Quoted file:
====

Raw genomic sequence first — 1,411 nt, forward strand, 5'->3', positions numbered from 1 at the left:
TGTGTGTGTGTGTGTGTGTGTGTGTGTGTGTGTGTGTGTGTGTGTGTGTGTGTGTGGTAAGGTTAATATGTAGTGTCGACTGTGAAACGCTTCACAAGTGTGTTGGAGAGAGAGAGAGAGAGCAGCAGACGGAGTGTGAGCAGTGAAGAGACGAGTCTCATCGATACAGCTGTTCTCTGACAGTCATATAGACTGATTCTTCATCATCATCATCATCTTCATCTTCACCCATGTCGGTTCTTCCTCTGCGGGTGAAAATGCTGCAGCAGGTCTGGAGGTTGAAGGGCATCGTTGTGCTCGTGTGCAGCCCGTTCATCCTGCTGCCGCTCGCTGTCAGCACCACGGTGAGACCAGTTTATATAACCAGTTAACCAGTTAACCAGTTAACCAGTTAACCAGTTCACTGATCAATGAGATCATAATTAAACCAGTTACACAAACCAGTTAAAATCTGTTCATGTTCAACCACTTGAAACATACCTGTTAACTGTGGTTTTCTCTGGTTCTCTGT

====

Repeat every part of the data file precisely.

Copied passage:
Raw genomic sequence first — 1,411 nt, forward strand, 5'->3', positions numbered from 1 at the left:
TGTGTGTGTGTGTGTGTGTGTGTGTGTGTGTGTGTGTGTGTGTGTGTGTGTGTGTGGTAAGGTTAATATGTAGTGTCGACTGTGAAACGCTTCACAAGTGTGTTGGAGAGAGAGAGAGAGAGCAGCAGACGGAGTGTGAGCAGTGAAGAGACGAGTCTCATCGATACAGCTGTTCTCTGACAGTCATATAGACTGATTCTTCATCATCATCATCATCTTCATCTTCACCCATGTCGGTTCTTCCTCTGCGGGTGAAAATGCTGCAGCAGGTCTGGAGGTTGAAGGGCATCGTTGTGCTCGTGTGCAGCCCGTTCATCCTGCTGCCGCTCGCTGTCAGCACCACGGTGAGACCAGTTTATATAACCAGTTAACCAGTTAACCAGTTAACCAGTTAACCAGTTCACTGATCAATGAGATCATAATTAAACCAGTTACACAAACCAGTTAAAATCTGTTCATGTTCAACCACTTGAAACATACCTGTTAACTGTGGTTTTCTCTGGTTCTCTGT